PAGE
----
Sergio Contreras, Senior Education Manager of Orange County United Way, is on a mission to transform Orange County Schools.
The former Westminster School District board member and current Westminster city council member passionately believes that “As parents of two beautiful children, my wife and I are fully vested in our educational system. My father was a janitor and I grew up an English Learner without much means, yet made it because of great teachers and a great public education culminating with a Master’s degree at CSULB. But as tough as those times were for someone like me, these times are tougher. Our children may not realize it but they are competing against kids from China, India and Europe, young bright minds from all over the world. My children as well as all children in OC need to understand what that means and to be prepared for a more globally connected community. “
This past March, California became the 18th P21 (Partnership for 21st Century Schools) state to endorse the framework which basically asks schools to: ensure access to a whole curriculum relevant to the world, teach the 4Cs (communication, collaboration, critical thinking and creativity).
United Way, along with CSUF Educational Partnerships and CSUF GEAR UP and the newly formed California Center for 21st Century Education co-sponsored a student leadership conference training students to work with their local districts to support the state P21 initiative. The conference featured student and educational leaders, including Orange County Superintendent Al Mijares, who lent his support to the unprecedented civic engagement initiative. The students developed marketing plans and practiced pitching an on-line petition to ask members of their communities to support the 4Cs in their local schools.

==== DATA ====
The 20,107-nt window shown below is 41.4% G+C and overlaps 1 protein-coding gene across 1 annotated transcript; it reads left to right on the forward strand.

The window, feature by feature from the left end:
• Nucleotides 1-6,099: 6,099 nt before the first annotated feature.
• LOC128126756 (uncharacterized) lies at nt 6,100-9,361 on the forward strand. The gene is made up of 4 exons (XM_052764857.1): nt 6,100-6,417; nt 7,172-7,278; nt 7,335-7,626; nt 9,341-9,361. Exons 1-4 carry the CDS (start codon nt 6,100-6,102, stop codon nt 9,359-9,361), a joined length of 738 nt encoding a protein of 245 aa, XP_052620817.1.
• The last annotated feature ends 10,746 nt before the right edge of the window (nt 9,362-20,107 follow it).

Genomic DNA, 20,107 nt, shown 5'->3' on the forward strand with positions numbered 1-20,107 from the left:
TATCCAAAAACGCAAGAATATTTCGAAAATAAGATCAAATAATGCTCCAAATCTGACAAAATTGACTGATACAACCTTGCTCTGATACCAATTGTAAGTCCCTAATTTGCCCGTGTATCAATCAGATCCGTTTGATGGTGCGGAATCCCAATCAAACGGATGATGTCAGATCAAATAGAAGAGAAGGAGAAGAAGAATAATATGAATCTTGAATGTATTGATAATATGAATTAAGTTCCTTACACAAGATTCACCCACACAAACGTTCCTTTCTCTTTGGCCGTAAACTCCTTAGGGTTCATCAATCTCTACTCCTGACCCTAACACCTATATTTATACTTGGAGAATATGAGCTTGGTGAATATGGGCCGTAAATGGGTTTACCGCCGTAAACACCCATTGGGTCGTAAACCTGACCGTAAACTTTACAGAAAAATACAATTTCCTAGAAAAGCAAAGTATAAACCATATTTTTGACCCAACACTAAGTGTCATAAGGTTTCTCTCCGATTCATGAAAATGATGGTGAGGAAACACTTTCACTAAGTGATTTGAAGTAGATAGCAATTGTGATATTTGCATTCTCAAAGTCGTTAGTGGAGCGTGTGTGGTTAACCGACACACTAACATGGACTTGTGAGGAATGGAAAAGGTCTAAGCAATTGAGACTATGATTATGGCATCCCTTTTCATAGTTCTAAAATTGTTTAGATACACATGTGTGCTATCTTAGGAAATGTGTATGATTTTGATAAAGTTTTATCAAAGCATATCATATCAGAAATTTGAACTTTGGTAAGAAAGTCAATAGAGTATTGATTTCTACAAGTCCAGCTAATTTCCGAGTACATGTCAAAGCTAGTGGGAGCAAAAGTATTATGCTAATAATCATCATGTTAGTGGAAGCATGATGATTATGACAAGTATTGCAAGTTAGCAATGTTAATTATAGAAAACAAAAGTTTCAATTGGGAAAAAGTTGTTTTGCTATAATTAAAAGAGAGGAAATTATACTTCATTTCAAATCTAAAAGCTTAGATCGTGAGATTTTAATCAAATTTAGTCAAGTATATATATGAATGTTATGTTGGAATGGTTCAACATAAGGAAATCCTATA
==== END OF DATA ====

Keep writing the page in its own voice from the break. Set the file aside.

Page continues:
In Anaheim, since the high school district already had endorsed P21 education, students petitioned Mayor Tom Tait and the city council for internship opportunities that would cultivate the 4Cs and support a fifth C, character, which aligned with the mayor’s “kindness” initiative.
Fabienne Munoz, a Katella High School senior who helped get over 1,000 signatures, said “This is really about our future. I have young siblings who will benefit from internships. To get a good job these days requires experience and the sooner we can work, even as volunteers, the better for us, our families and our community.” Ms Munoz, who plans on attending the Naval Academy adds, “Many of our parents signed the petition because they want our city to support this important initiative which will help their children and make Anaheim the first P21 city in California.”
Adds Mr. Contreras, “Those of us who made it have an obligation to pay it forward. The stakes are very high. Within the next decade, due to retirement, California will need an additional one million workers with bachelors degrees. What does that mean for Orange County? Who is in the pipeline now that will be ready for college success? What are we doing strategically to develop k-20 educational collaboration to ensure we meet the needs of this county so that we remain a viable economic and social engine?
United Way, along with several of our partners, is committed to addressing this issue with a sense of urgency called ‘Destination Graduation’ and will persevere until we succeed. Our children are depending on it.”
On May 8, over 250 Anaheim students, dressed professionally in ties and business attire, presented nearly 5,000 petitions to the mayor and city council. The mayor quipped, “I hope this is one issue that we can all agree on.” He immediately announced a task force that will include a city council member to address the student concerns to create purposeful internships and job shadowing opportunities thus making Anaheim the first P21 city in the USA.
North County educator and community college trustee Michael Matsuda is a member of the Voice of OC Community Editorial Board.
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